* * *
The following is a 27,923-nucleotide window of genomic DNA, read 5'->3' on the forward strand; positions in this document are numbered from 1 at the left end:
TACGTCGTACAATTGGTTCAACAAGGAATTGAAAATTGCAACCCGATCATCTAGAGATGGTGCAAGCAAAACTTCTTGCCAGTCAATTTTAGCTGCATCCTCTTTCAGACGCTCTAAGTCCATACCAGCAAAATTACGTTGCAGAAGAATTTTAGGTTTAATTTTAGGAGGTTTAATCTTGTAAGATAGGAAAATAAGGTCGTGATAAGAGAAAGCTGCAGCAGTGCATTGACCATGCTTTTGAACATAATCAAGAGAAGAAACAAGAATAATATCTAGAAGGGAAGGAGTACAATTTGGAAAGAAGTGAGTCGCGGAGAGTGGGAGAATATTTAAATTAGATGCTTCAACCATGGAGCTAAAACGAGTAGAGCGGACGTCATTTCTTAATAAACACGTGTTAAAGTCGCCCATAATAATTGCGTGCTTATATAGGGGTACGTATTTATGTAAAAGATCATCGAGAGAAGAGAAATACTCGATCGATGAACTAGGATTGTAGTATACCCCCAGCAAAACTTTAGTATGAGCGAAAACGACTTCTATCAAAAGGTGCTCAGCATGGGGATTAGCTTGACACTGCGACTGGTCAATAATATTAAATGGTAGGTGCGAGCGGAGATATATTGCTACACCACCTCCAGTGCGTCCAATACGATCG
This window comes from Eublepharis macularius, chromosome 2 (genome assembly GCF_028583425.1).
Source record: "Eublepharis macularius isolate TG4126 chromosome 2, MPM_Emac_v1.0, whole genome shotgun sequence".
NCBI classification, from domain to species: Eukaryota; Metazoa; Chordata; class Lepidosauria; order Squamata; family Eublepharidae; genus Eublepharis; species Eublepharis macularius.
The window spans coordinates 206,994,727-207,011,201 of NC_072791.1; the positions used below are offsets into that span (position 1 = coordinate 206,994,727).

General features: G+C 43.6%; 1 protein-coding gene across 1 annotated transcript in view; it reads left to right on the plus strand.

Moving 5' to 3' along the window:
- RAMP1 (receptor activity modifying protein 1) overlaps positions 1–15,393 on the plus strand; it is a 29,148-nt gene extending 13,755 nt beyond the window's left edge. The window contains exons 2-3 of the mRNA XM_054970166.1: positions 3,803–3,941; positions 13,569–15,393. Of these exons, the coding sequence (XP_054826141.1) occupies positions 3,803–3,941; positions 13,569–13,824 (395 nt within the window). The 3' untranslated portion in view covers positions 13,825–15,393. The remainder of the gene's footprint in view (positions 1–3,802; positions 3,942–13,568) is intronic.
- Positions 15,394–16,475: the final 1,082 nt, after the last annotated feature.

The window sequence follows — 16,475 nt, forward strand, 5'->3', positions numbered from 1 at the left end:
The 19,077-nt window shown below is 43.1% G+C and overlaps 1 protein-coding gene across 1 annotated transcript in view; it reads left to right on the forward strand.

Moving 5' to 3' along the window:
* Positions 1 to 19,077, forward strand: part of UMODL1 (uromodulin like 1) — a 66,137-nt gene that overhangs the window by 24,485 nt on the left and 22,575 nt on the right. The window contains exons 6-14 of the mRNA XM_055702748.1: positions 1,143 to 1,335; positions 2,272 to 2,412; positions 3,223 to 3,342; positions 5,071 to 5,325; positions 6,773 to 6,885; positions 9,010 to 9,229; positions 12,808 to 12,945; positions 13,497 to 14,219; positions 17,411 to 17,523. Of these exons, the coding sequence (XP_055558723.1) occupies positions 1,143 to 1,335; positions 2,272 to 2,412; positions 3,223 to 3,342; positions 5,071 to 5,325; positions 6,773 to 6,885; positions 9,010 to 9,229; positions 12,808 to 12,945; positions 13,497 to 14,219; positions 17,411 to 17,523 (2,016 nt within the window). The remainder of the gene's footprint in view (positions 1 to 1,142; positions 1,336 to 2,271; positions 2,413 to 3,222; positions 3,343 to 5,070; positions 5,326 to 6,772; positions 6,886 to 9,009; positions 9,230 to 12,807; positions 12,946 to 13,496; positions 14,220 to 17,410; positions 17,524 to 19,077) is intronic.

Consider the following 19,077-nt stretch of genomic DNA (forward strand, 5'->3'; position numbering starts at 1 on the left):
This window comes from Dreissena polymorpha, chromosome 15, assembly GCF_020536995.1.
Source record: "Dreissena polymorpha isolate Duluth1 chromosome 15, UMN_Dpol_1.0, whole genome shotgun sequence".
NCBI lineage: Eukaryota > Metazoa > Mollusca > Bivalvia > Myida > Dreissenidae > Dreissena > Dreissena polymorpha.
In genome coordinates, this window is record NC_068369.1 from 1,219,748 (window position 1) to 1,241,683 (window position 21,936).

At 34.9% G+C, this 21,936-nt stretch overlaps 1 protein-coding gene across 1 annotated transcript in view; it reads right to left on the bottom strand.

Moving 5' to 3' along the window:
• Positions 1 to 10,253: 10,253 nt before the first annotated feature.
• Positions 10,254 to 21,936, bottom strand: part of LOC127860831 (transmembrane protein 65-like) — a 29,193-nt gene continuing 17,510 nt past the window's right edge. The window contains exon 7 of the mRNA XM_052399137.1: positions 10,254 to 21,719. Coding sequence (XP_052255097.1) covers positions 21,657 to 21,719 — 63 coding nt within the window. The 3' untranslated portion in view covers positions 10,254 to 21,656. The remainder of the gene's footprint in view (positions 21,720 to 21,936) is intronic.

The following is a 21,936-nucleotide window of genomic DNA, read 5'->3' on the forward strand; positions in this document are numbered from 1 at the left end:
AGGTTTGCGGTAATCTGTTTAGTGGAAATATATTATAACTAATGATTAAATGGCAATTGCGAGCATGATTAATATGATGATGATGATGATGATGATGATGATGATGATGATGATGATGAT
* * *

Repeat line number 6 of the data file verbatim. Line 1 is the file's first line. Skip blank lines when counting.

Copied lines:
The window spans coordinates 206,994,727-207,011,201 of NC_072791.1; the positions used below are offsets into that span (position 1 = coordinate 206,994,727).